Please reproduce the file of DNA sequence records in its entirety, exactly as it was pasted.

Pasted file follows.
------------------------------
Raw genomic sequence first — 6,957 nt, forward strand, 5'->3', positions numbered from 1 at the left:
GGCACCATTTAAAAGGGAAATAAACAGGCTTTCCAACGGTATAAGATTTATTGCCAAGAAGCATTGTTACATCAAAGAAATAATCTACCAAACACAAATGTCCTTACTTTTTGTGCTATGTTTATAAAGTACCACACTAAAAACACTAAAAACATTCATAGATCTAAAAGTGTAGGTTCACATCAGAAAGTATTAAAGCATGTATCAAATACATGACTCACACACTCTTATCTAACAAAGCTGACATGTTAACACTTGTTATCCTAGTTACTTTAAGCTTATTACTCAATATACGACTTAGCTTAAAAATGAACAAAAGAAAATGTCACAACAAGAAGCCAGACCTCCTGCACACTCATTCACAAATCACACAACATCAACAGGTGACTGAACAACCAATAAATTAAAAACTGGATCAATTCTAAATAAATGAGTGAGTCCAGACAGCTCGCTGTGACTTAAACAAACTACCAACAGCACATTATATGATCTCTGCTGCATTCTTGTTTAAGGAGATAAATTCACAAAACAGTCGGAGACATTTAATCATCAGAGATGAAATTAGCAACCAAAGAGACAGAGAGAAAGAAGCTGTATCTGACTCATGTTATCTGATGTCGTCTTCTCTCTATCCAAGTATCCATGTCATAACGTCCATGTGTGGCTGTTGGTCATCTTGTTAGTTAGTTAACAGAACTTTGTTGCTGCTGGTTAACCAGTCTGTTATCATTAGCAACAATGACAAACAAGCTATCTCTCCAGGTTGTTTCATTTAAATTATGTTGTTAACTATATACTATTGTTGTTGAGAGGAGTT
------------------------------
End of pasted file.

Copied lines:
Raw genomic sequence first — 6,957 nt, forward strand, 5'->3', positions numbered from 1 at the left:
GGCACCATTTAAAAGGGAAATAAACAGGCTTTCCAACGGTATAAGATTTATTGCCAAGAAGCATTGTTACATCAAAGAAATAATCTACCAAACACAAATGTCCTTACTTTTTGTGCTATGTTTATAAAGTACCACACTAAAAACACTAAAAACATTCATAGATCTAAAAGTGTAGGTTCACATCAGAAAGTATTAAAGCATGTATCAAATACATGACTCACACACTCTTATCTAACAAAGCTGACATGTTAACACTTGTTATCCTAGTTACTTTAAGCTTATTACTCAATATACGACTTAGCTTAAAAATGAACAAAAGAAAATGTCACAACAAGAAGCCAGACCTCCTGCACACTCATTCACAAATCACACAACATCAACAGGTGACTGAACAACCAATAAATTAAAAACTGGATCAATTCTAAATAAATGAGTGAGTCCAGACAGCTCGCTGTGACTTAAACAAACTACCAACAGCACATTATATGATCTCTGCTGCATTCTTGTTTAAGGAGATAAATTCACAAAACAGTCGGAGACATTTAATCATCAGAGATGAAATTAGCAACCAAAGAGACAGAGAGAAAGAAGCTGTATCTGACTCATGTTATCTGATGTCGTCTTCTCTCTATCCAAGTATCCATGTCATAACGTCCATGTGTGGCTGTTGGTCATCTTGTTAGTTAGTTAACAGAACTTTGTTGCTGCTGGTTAACCAGTCTGTTATCATTAGCAACAATGACAAACAAGCTATCTCTCCAGGTTGTTTCATTTAAATTATGTTGTTAACTATATACTATTGTTGTTGAGAGGAGTT